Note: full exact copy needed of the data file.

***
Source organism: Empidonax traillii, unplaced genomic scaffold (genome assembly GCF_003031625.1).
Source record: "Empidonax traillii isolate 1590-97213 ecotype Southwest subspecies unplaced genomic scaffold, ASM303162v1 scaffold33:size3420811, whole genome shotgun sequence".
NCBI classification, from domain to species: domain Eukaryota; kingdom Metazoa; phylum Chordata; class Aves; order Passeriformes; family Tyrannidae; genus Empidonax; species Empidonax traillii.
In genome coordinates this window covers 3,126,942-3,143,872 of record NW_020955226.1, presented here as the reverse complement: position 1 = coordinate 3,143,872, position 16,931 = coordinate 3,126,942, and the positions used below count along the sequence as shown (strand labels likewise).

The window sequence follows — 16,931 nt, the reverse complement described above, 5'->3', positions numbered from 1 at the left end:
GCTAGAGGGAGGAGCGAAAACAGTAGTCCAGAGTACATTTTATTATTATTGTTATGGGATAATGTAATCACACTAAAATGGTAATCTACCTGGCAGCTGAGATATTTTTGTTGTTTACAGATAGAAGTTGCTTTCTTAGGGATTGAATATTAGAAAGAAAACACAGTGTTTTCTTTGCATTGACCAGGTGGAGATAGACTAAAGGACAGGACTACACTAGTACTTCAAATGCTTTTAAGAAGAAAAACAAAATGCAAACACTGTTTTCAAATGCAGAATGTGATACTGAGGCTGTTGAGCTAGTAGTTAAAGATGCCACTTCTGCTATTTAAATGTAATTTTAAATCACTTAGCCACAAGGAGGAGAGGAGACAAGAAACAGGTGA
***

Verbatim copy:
Source organism: Empidonax traillii, unplaced genomic scaffold (genome assembly GCF_003031625.1).
Source record: "Empidonax traillii isolate 1590-97213 ecotype Southwest subspecies unplaced genomic scaffold, ASM303162v1 scaffold33:size3420811, whole genome shotgun sequence".
NCBI classification, from domain to species: domain Eukaryota; kingdom Metazoa; phylum Chordata; class Aves; order Passeriformes; family Tyrannidae; genus Empidonax; species Empidonax traillii.
In genome coordinates this window covers 3,126,942-3,143,872 of record NW_020955226.1, presented here as the reverse complement: position 1 = coordinate 3,143,872, position 16,931 = coordinate 3,126,942, and the positions used below count along the sequence as shown (strand labels likewise).

The window sequence follows — 16,931 nt, the reverse complement described above, 5'->3', positions numbered from 1 at the left end:
GCTAGAGGGAGGAGCGAAAACAGTAGTCCAGAGTACATTTTATTATTATTGTTATGGGATAATGTAATCACACTAAAATGGTAATCTACCTGGCAGCTGAGATATTTTTGTTGTTTACAGATAGAAGTTGCTTTCTTAGGGATTGAATATTAGAAAGAAAACACAGTGTTTTCTTTGCATTGACCAGGTGGAGATAGACTAAAGGACAGGACTACACTAGTACTTCAAATGCTTTTAAGAAGAAAAACAAAATGCAAACACTGTTTTCAAATGCAGAATGTGATACTGAGGCTGTTGAGCTAGTAGTTAAAGATGCCACTTCTGCTATTTAAATGTAATTTTAAATCACTTAGCCACAAGGAGGAGAGGAGACAAGAAACAGGTGA